Last Updated on September 4, 2023 by Bitfinsider
Former Singapore finance minister and central bank governor Tharman Shanmugaratnam, who has referred to cryptocurrencies as “purely speculative” and “slightly crazy,” was elected president of the nation on Saturday with 70.4% of the vote, unseating Halimah Yacob, the nation’s first female head of state.
The 66-year-old’s experience may allow him to have some impact over policy regarding the future of finance, including cryptocurrencies, central bank digital currencies (CBDCs), and other topics, even though his position is primarily ceremonial.
When Shanmugaratnam was chairman of Singapore’s central bank, the Monetary Authority of Singapore (MAS), the country was an early adopter of cryptocurrency. However, following the failure of domestic cryptocurrency hotspots Terraform Labs and Three Arrows Capital, the country is now attempting to strike the correct regulatory balance.
He served in that capacity from 2011 to 2023, which coincided with his tenure as finance minister from 2007 to 2015. After earning a Bachelor of Science in Economics from the London School of Economics, a Master of Philosophy in Economics from the University of Cambridge, and a Master of Public Administration from Harvard University’s Kennedy School of Government, he started working as an economist at the MAS in 1982. Additionally, he was considered for the International Monetary Fund’s (IMF) top position. Shanmugaratnam served in parliament for 22 years, serving in a number of positions including deputy prime minister. He took a laissez-faire approach to cryptocurrencies in the beginning.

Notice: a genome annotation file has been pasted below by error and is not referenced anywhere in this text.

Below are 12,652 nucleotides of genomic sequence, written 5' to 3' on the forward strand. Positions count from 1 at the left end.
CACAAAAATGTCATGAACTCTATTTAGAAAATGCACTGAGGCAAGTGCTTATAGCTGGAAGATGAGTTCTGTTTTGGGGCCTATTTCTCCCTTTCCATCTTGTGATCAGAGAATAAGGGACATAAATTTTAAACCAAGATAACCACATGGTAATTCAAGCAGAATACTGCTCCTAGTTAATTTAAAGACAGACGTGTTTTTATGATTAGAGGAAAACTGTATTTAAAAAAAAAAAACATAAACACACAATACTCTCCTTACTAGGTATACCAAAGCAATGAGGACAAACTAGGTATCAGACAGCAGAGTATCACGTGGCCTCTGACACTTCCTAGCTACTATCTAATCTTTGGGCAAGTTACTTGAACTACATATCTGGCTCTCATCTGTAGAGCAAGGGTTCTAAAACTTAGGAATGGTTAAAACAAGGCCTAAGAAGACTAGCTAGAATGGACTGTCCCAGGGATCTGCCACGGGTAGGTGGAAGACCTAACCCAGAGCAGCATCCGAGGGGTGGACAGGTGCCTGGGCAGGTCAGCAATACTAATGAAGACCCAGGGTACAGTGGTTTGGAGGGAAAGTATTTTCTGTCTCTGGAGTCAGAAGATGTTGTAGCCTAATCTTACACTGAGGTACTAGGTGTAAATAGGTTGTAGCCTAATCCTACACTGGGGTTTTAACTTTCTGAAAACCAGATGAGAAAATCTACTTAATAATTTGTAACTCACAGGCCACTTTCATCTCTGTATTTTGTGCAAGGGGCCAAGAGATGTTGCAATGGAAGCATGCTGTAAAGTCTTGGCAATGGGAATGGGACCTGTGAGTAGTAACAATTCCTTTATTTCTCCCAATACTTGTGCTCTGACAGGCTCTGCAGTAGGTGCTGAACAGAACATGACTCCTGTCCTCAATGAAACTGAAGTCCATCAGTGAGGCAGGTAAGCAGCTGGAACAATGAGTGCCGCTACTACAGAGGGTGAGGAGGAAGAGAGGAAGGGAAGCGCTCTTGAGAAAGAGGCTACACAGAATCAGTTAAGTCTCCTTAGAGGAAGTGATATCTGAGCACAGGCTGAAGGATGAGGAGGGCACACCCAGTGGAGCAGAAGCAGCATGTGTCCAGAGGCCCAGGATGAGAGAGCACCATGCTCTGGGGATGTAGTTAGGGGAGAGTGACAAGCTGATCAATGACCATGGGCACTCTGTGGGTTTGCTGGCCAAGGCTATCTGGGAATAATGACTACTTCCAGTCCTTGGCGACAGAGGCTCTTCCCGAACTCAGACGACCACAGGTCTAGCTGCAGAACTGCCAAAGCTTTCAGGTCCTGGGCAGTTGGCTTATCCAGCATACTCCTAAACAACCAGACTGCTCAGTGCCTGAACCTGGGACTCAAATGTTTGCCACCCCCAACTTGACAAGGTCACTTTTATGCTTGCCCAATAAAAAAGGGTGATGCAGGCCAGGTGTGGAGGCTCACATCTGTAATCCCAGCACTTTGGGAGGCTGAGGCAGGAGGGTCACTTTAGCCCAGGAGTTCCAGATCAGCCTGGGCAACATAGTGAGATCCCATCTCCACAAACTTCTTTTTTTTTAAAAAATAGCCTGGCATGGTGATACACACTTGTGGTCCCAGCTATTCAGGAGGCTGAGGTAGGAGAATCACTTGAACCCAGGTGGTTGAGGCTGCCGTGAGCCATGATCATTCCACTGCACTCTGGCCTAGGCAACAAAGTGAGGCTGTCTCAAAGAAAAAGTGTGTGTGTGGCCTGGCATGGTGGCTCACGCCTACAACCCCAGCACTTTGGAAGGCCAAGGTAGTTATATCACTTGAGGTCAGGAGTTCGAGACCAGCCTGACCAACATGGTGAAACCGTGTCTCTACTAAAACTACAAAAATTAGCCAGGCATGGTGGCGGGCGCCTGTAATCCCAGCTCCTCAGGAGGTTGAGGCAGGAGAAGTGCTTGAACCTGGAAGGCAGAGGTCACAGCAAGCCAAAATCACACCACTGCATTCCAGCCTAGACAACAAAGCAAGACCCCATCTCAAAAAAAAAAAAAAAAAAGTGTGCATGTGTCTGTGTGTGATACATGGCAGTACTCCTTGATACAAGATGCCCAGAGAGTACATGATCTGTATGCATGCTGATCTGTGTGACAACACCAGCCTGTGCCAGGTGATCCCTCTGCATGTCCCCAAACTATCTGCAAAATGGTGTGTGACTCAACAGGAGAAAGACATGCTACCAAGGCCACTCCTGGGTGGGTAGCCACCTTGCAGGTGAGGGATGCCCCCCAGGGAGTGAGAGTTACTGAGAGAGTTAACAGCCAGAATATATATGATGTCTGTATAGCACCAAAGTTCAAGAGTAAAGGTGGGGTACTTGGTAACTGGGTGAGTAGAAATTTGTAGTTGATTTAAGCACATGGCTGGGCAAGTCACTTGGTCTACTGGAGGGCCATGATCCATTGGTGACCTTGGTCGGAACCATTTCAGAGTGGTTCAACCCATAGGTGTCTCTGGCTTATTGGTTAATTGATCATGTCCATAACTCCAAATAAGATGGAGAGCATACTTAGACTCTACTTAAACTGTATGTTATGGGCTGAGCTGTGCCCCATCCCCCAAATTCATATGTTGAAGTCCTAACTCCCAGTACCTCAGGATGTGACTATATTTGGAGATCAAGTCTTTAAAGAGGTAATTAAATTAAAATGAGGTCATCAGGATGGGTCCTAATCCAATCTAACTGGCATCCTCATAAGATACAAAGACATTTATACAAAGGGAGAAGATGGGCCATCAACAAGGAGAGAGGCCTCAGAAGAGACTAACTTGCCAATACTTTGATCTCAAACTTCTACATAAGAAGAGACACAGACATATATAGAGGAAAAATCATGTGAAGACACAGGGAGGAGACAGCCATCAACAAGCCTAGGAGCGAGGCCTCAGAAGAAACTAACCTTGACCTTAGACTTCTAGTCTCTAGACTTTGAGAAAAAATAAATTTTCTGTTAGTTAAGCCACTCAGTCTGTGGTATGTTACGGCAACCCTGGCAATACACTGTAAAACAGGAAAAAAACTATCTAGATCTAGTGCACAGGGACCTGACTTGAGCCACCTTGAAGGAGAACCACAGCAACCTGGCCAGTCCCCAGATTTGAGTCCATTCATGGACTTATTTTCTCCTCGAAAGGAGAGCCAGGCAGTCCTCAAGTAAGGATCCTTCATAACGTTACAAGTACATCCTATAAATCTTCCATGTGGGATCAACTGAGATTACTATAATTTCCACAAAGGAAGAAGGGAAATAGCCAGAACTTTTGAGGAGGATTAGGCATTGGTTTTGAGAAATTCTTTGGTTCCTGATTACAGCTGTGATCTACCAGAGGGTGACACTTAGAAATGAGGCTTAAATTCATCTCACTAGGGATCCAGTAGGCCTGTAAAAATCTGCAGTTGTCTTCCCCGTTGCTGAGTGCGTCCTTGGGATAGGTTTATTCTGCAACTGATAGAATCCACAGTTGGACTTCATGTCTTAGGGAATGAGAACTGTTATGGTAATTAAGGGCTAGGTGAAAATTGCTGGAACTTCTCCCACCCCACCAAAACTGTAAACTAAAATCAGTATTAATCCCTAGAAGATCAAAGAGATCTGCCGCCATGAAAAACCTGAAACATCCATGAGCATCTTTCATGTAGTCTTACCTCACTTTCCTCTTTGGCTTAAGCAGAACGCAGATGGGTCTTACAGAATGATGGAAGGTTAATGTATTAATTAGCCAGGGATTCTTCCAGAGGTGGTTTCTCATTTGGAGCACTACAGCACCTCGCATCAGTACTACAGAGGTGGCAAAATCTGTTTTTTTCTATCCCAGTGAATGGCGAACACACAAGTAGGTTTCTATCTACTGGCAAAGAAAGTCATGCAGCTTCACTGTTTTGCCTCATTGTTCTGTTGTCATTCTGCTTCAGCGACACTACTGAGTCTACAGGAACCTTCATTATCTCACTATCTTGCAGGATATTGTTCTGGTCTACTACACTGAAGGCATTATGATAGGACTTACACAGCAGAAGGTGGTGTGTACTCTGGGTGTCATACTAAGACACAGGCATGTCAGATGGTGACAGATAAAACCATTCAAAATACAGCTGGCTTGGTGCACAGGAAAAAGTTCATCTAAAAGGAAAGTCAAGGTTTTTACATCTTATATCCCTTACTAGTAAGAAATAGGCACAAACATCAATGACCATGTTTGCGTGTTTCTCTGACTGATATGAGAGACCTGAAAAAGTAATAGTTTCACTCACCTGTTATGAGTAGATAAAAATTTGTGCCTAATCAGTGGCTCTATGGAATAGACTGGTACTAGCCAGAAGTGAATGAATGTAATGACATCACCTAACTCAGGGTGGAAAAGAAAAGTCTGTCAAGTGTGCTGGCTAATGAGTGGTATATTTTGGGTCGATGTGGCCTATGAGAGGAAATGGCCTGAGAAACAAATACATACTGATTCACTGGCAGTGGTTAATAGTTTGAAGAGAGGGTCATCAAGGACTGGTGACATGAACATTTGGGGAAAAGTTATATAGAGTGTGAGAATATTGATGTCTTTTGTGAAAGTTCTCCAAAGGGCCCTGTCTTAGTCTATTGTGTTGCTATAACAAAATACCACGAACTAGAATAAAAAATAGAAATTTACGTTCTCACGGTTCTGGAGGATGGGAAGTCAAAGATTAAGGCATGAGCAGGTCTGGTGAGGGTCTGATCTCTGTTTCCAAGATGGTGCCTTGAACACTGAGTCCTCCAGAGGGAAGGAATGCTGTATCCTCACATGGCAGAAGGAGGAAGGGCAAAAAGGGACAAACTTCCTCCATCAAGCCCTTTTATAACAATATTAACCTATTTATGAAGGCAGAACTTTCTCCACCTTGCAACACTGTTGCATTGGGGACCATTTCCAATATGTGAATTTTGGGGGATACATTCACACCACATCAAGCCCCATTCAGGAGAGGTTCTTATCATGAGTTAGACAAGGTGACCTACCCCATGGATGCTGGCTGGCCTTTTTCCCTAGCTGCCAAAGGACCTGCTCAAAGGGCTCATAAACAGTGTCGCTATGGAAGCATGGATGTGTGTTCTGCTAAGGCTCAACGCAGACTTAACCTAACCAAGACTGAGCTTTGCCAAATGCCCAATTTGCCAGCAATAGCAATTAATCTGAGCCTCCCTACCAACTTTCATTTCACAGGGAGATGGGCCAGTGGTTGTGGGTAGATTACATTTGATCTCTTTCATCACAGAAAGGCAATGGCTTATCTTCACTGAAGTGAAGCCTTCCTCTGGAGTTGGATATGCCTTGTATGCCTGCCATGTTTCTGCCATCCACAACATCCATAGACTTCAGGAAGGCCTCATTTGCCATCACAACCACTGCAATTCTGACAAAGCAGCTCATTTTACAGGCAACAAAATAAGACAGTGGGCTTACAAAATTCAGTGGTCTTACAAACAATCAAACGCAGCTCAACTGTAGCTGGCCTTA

He stated in 2018 that there was no need to outlaw cryptocurrency trading since it did not represent a threat to Singapore’s financial system.
At the World Economic Forum in 2023, he restated his position, claiming that cryptocurrency is “inherently purely speculative and in fact slightly crazy.” He said that although the industry should remain unregulated, authorities should give “ultra clarity” on the hazards connected to cryptocurrencies because it would be a “never-ending game” to “start getting into a game of regulating products, ostrich eggs, crypto, or anything else.”
Still, things are a little bit different for stablecoins and banks.
In response to a query in parliament in November 2022, Shanmugaratnam wrote that Singapore’s banks must maintain $125 in capital against a $100 exposure to cryptocurrencies such as ether (ETH) or bitcoin (BTC). “While the jurisdiction’s banks contribute less than 0.05% of total risk-weighted assets, their exposure to cryptocurrency is ‘insignificant,’ these assets are subject to the strictest risk management requirements set by international standard-setters,” the author stated.
He went on to say that tokenized corporate bonds and other less hazardous crypto assets are treated similarly to regular non-tokenized assets in terms of prudential regulation.
According to Shanmugaratnam’s 2021 statement, “regulated stablecoins will have a useful role in a traditional payment system” and “there may be a role for crypto in future finance that extends beyond pure speculation and illicit finance.”
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